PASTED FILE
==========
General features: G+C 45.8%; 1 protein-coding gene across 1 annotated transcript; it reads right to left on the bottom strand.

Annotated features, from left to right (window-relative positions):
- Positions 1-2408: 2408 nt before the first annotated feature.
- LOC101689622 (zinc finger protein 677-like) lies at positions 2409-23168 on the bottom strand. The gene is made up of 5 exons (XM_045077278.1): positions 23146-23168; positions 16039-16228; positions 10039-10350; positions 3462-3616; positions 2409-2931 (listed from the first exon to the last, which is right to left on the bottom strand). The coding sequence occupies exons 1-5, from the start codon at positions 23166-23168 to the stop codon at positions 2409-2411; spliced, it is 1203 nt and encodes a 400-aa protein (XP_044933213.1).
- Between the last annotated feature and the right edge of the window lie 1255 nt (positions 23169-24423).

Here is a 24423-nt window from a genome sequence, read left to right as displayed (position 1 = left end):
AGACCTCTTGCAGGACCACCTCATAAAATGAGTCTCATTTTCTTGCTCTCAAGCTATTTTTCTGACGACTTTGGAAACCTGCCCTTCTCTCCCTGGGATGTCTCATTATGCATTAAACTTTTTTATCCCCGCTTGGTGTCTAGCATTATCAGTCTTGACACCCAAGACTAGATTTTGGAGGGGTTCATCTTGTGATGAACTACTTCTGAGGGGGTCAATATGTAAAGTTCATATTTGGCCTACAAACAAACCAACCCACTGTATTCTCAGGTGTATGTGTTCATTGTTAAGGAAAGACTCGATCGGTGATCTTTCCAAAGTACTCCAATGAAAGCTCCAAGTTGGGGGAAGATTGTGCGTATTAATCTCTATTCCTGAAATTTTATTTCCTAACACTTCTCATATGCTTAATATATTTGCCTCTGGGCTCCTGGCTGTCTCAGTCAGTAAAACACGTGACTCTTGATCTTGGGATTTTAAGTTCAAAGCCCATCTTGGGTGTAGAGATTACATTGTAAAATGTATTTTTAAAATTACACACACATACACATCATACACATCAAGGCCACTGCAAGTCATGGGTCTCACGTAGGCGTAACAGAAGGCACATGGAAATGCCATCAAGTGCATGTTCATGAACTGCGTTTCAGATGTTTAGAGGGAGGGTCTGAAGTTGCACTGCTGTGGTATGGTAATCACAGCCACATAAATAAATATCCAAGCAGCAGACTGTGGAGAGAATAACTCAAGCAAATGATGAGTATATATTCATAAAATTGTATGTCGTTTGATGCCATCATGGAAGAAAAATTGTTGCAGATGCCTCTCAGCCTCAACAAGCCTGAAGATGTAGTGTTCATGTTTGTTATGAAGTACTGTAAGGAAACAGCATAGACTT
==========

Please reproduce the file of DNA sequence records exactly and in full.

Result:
General features: G+C 45.8%; 1 protein-coding gene across 1 annotated transcript; it reads right to left on the bottom strand.

Annotated features, from left to right (window-relative positions):
- Positions 1-2408: 2408 nt before the first annotated feature.
- LOC101689622 (zinc finger protein 677-like) lies at positions 2409-23168 on the bottom strand. The gene is made up of 5 exons (XM_045077278.1): positions 23146-23168; positions 16039-16228; positions 10039-10350; positions 3462-3616; positions 2409-2931 (listed from the first exon to the last, which is right to left on the bottom strand). The coding sequence occupies exons 1-5, from the start codon at positions 23166-23168 to the stop codon at positions 2409-2411; spliced, it is 1203 nt and encodes a 400-aa protein (XP_044933213.1).
- Between the last annotated feature and the right edge of the window lie 1255 nt (positions 23169-24423).

Here is a 24423-nt window from a genome sequence, read left to right as displayed (position 1 = left end):
AGACCTCTTGCAGGACCACCTCATAAAATGAGTCTCATTTTCTTGCTCTCAAGCTATTTTTCTGACGACTTTGGAAACCTGCCCTTCTCTCCCTGGGATGTCTCATTATGCATTAAACTTTTTTATCCCCGCTTGGTGTCTAGCATTATCAGTCTTGACACCCAAGACTAGATTTTGGAGGGGTTCATCTTGTGATGAACTACTTCTGAGGGGGTCAATATGTAAAGTTCATATTTGGCCTACAAACAAACCAACCCACTGTATTCTCAGGTGTATGTGTTCATTGTTAAGGAAAGACTCGATCGGTGATCTTTCCAAAGTACTCCAATGAAAGCTCCAAGTTGGGGGAAGATTGTGCGTATTAATCTCTATTCCTGAAATTTTATTTCCTAACACTTCTCATATGCTTAATATATTTGCCTCTGGGCTCCTGGCTGTCTCAGTCAGTAAAACACGTGACTCTTGATCTTGGGATTTTAAGTTCAAAGCCCATCTTGGGTGTAGAGATTACATTGTAAAATGTATTTTTAAAATTACACACACATACACATCATACACATCAAGGCCACTGCAAGTCATGGGTCTCACGTAGGCGTAACAGAAGGCACATGGAAATGCCATCAAGTGCATGTTCATGAACTGCGTTTCAGATGTTTAGAGGGAGGGTCTGAAGTTGCACTGCTGTGGTATGGTAATCACAGCCACATAAATAAATATCCAAGCAGCAGACTGTGGAGAGAATAACTCAAGCAAATGATGAGTATATATTCATAAAATTGTATGTCGTTTGATGCCATCATGGAAGAAAAATTGTTGCAGATGCCTCTCAGCCTCAACAAGCCTGAAGATGTAGTGTTCATGTTTGTTATGAAGTACTGTAAGGAAACAGCATAGACTT